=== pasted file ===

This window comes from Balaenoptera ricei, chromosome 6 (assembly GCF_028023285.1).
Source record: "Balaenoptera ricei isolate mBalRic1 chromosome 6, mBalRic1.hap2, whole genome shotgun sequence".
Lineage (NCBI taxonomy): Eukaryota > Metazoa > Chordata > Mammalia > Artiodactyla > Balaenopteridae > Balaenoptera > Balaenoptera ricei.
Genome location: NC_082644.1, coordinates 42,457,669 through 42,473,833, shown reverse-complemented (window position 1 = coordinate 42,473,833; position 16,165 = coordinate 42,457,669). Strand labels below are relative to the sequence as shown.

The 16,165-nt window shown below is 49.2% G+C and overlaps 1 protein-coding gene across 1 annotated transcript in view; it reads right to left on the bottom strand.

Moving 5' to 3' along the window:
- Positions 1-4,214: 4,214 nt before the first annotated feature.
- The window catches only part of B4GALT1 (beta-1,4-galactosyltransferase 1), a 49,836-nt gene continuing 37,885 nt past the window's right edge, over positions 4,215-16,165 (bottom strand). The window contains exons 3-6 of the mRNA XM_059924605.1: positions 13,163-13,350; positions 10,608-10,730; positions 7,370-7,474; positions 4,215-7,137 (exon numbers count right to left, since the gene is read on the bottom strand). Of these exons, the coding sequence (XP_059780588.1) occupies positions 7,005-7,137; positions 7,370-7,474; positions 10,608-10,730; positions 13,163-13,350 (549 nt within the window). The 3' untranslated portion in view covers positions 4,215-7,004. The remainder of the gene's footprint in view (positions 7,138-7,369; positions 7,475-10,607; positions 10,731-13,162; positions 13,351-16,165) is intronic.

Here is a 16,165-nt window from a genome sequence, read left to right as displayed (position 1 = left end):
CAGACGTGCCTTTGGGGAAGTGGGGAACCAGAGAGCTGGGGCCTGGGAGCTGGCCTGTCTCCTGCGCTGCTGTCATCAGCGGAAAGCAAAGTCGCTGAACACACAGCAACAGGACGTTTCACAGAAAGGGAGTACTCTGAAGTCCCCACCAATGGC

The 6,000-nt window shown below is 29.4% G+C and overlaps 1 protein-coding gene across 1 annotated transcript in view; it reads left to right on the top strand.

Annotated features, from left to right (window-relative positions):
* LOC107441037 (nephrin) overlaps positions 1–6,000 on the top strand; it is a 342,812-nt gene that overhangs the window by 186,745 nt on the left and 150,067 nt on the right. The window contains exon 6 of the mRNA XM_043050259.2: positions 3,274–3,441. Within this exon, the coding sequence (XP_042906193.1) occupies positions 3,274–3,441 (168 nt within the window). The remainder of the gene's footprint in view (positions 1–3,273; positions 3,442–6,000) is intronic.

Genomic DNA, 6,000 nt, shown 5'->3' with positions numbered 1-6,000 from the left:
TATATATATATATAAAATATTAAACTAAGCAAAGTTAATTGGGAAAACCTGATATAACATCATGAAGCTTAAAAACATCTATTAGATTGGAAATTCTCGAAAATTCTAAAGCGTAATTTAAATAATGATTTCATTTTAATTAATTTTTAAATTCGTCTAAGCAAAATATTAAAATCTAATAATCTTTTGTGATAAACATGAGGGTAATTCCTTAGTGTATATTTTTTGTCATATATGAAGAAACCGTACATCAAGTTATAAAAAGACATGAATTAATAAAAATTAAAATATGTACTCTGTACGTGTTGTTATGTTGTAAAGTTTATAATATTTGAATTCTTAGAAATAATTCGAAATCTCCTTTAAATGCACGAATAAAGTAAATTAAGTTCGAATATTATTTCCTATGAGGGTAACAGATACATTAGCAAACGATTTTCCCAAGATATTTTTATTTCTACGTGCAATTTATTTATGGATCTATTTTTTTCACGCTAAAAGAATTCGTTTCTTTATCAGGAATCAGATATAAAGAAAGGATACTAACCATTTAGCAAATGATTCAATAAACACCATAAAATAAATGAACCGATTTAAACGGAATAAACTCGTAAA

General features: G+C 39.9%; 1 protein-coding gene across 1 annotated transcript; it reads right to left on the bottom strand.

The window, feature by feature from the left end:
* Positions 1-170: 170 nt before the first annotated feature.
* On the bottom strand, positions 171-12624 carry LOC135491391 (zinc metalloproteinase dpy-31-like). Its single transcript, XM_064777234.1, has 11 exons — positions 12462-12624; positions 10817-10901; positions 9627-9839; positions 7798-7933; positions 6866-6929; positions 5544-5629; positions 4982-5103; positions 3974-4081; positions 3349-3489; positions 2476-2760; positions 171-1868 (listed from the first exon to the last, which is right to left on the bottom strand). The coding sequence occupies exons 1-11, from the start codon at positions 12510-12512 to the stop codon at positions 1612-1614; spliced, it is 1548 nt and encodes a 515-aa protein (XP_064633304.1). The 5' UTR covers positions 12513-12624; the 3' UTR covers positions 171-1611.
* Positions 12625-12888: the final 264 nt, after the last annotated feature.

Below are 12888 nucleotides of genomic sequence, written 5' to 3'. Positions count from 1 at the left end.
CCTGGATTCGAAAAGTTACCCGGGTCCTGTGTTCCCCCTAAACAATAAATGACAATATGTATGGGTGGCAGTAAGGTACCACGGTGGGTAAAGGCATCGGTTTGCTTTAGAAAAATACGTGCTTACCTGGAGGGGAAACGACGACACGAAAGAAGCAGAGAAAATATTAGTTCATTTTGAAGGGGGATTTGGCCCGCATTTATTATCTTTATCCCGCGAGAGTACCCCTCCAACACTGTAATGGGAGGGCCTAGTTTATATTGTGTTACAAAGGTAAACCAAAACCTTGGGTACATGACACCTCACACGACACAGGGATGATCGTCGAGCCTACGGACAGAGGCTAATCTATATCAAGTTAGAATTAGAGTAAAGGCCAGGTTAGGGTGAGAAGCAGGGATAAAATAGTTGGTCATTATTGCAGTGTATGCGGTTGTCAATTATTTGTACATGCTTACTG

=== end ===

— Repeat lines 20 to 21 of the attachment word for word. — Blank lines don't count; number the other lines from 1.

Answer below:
* Positions 12625-12888: the final 264 nt, after the last annotated feature.

Below are 12888 nucleotides of genomic sequence, written 5' to 3'. Positions count from 1 at the left end.